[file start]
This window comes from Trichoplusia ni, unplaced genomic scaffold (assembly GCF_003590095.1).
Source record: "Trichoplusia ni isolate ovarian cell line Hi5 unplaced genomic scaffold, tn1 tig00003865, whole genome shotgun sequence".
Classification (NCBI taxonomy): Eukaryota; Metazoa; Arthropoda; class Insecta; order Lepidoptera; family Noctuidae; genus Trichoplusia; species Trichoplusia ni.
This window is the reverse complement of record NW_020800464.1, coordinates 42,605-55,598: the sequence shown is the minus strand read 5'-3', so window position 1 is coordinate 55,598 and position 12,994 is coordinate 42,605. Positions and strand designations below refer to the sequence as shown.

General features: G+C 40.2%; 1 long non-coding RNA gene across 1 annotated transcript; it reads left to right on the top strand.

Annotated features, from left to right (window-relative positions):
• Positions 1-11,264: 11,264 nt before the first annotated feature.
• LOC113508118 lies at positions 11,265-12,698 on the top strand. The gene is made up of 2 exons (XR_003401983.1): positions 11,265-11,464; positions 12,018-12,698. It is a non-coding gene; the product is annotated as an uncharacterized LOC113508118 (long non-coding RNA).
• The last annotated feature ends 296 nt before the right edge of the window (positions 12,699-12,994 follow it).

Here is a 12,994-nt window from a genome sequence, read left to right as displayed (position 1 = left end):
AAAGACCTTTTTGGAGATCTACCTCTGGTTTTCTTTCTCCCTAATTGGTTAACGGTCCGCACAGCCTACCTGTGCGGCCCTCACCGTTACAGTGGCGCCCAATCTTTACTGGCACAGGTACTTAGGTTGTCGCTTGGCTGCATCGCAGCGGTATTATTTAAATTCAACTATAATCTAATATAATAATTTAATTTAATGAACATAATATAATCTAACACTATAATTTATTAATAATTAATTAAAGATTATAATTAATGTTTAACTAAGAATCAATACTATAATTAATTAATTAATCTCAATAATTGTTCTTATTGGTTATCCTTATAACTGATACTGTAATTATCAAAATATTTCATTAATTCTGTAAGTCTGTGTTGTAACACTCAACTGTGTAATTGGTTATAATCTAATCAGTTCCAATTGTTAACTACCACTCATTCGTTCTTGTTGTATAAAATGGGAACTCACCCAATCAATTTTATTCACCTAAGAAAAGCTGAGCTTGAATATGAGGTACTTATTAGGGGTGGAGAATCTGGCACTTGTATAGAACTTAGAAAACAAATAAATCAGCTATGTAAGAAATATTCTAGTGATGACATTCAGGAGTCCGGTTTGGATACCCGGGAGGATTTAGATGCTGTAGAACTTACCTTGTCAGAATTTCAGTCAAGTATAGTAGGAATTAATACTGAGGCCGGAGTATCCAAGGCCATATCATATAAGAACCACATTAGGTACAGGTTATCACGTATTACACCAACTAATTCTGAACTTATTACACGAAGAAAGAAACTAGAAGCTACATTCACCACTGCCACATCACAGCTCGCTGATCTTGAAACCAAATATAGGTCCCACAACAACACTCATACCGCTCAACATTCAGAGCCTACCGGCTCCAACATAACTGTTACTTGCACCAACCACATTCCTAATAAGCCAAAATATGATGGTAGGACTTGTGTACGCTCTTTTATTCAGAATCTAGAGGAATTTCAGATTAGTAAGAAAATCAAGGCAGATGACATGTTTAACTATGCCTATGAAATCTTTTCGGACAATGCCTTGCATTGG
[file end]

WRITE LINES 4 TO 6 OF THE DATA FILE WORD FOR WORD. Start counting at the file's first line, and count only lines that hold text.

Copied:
This window is the reverse complement of record NW_020800464.1, coordinates 42,605-55,598: the sequence shown is the minus strand read 5'-3', so window position 1 is coordinate 55,598 and position 12,994 is coordinate 42,605. Positions and strand designations below refer to the sequence as shown.

General features: G+C 40.2%; 1 long non-coding RNA gene across 1 annotated transcript; it reads left to right on the top strand.

Annotated features, from left to right (window-relative positions):